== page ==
Last month when I was reading my June/July issue of the National Wildlife magazine, the column by National Wildlife Federation’s President and CEO, Larry Schweiger, grabbed my attention in a much deeper way than the great photography and interesting wildlife factoids that I usually appreciate in that magazine.
The column written by NWF’s Schweiger in the summer issue of National Wildlife was ostensibly about a victorious conservation battle that he had helped to wage on behalf of free-roaming bison in Wyoming and Montana. While I’m happy for those bison, Schweiger’s column also the celebrated the life of Ralph W. Abele – D-Day hero, Boy Scout leader, and a giant of the conservation movement in his native Pennsylvania – in words that were inspired by Schweiger’s own friendship with Abele that began in the 1960s. I’ll start with the bison battle, because that story will provide the context to talk about Ralph Abele.
Schweiger was on hand last March when a herd of more than 60 genetically pure bison were relocated from Yellowstone National Park to the Fort Peck Reservation in Montana. Eventually, part of the Fort Peck herd will be moved to the nearby Fort Belknap Reservation where tribes residing there will also begin to propagate their own herd of bison. Relocating the bison, which are sacred to Plains tribes of Native Americans, to tribal lands has been sought by Native Americans for over a century.
The last herd of free-roaming, genetically pure bison in the United States had been restricted primarily to Yellowstone National Park for the past several decades. And over those years, to manage the size of the Yellowstone herd, thousands of Yellowstone bison were killed rather than relocated to grasslands outside of the park, because local cattle ranchers feared the bison might compete with their herds for grazing lands. The NWF has worked over the past 20 years with the InterTribal Bison Cooperative toward restoring bison to Native American reservation lands. So after years of lawsuits by ranchers and negotiations between tribal governments and state and federal agencies, the first herd of bison was moved to the Fort Peck Reservation on March 19 of this year. The persistence of a handful of people working to do the right thing had finally paid off.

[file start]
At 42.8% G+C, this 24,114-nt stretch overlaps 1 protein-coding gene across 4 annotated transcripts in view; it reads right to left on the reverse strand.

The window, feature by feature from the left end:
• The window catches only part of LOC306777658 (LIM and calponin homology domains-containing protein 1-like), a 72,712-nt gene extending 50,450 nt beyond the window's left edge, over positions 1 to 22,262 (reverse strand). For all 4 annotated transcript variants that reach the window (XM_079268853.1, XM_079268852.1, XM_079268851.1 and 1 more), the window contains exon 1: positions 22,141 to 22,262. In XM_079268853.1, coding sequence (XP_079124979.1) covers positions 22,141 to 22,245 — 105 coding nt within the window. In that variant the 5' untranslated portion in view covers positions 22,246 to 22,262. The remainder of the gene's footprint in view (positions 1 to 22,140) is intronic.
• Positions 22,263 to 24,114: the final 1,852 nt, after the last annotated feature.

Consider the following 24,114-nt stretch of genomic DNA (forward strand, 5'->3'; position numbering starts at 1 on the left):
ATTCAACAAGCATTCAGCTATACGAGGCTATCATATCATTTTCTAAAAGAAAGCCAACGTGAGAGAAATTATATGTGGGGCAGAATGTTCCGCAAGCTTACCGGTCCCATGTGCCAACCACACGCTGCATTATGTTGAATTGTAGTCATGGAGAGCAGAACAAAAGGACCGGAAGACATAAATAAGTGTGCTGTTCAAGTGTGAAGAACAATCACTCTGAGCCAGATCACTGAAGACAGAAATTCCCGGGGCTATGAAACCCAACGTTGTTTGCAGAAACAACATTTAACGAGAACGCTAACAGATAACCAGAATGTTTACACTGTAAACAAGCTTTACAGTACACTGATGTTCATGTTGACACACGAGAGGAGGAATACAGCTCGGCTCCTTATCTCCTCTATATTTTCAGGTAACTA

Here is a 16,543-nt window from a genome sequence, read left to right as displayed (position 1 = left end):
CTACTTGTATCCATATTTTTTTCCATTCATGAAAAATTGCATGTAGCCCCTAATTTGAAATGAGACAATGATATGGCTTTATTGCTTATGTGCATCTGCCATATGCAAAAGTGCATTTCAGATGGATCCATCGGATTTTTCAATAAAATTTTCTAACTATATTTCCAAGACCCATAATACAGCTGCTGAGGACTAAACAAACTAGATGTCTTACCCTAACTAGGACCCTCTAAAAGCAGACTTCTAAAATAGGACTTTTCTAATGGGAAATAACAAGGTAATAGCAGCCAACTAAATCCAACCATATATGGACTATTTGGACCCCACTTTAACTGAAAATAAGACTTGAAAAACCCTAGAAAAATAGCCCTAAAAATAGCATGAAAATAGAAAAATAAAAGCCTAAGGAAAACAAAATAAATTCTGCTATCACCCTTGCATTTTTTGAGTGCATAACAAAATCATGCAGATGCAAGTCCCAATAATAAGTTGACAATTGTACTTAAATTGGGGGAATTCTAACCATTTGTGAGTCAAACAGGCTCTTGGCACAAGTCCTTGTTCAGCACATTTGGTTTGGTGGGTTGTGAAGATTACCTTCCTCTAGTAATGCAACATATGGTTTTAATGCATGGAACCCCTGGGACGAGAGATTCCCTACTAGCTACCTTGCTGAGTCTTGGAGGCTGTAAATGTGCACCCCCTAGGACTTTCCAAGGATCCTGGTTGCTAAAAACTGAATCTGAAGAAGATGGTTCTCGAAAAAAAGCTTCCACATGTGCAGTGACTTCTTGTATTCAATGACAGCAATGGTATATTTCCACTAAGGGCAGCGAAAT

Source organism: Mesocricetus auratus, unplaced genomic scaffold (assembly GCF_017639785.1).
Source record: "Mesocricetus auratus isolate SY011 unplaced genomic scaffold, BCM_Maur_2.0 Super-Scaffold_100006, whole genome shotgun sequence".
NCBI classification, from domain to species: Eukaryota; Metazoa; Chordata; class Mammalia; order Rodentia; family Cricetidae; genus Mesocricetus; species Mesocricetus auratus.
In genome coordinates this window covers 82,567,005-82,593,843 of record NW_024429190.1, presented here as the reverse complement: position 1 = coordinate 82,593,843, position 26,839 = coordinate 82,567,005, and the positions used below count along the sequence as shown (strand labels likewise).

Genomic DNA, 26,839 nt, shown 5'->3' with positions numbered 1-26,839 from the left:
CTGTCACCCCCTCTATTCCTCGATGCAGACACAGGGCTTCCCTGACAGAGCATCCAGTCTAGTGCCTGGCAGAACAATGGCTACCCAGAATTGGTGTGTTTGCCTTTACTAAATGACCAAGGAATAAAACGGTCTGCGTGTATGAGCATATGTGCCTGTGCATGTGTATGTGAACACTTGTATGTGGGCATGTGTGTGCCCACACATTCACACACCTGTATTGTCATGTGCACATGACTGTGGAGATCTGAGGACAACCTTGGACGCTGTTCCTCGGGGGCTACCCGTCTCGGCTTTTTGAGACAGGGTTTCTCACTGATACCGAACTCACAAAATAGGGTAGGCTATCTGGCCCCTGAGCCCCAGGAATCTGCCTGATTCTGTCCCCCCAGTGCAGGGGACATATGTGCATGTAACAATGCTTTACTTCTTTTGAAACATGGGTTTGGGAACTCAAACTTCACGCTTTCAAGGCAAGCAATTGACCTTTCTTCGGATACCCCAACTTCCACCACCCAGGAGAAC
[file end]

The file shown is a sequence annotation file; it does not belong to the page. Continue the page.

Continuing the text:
“One person with enough tenacity can dig in his heels and say, ‘This much and no more.’ ... There are great causes to be followed, and victory always starts with one person hanging on by his teeth and saying, ‘I will never give in.’” – Ralph W. Abele
Coincidentally, three weeks ago, the Pennsylvania Historical and Museum Commission, in conjunction with the Pennsylvania Fish and Boat Commission and the Ralph W. Abele Conservation Scholarship Fund, dedicated a historical marker in front of the Pennsylvania Fish and Boat Commission headquarters in Harrisburg to honor Ralph Abele. Ralph Abele (1921-1990) was the Fish and Boat Commission Executive Director from 1972 until his retirement in 1987.
Able was the only survivor from his landing craft at Normandy Beach on June 6, 1944. He survived D-Day to fight in four more campaigns in the European theater in World War II. In civilian life after the war, Abele, a former Boy Scout himself, went on to become a scout leader and was eventually one of Larry Schweiger’s most inspirational scout leaders. Later, after Abele became head of the Fish and Boat Commission, Schweiger would eventually have the opportunity, in the 1980s, to work for Abele.
It was from Schweiger’s personal observations of Abele in action that he wrote, “Throughout his life, Abele inspired and commanded the fight to save the natural environment. He believed strongly in the right of everyone to "clean air, pure water, and the preservation of the natural, scenic, historic and aesthetic values of the environment." The italicized portion of Schweiger’s quote comes from Article 1, Section 27, of Pennsylvania’s Constitution.
For those of us who care deeply about the kind of environment that we will leave behind for our children and our children’s children, the call to duty is clear: we must not relent. We must continue to fight the battles, big and small, to prevent further degradation of our environment and the natural resources that comprise it. There are plenty of opportunities to get involved: it might be limited to financial support of a worthy conservation organization, or it might be boots on the ground and shovel in hand planting trees in a riparian buffer. Whether our preferred cause is coldwater conservation to protect trout habitat or building and installing wood duck boxes in marshy meadows, everyone can get involved and help to make a difference.
“The unique power bestowed on each individual human being to do good and even change the course of history is quite often underestimated. Even with sophisticated organizations working on the cause of a conservation ethic, there is a tendency of most individuals to say, ‘What can I do?’ The same kind of logic prevails in elections when they say, ‘What can my vote do?’” – Ralph W. Abele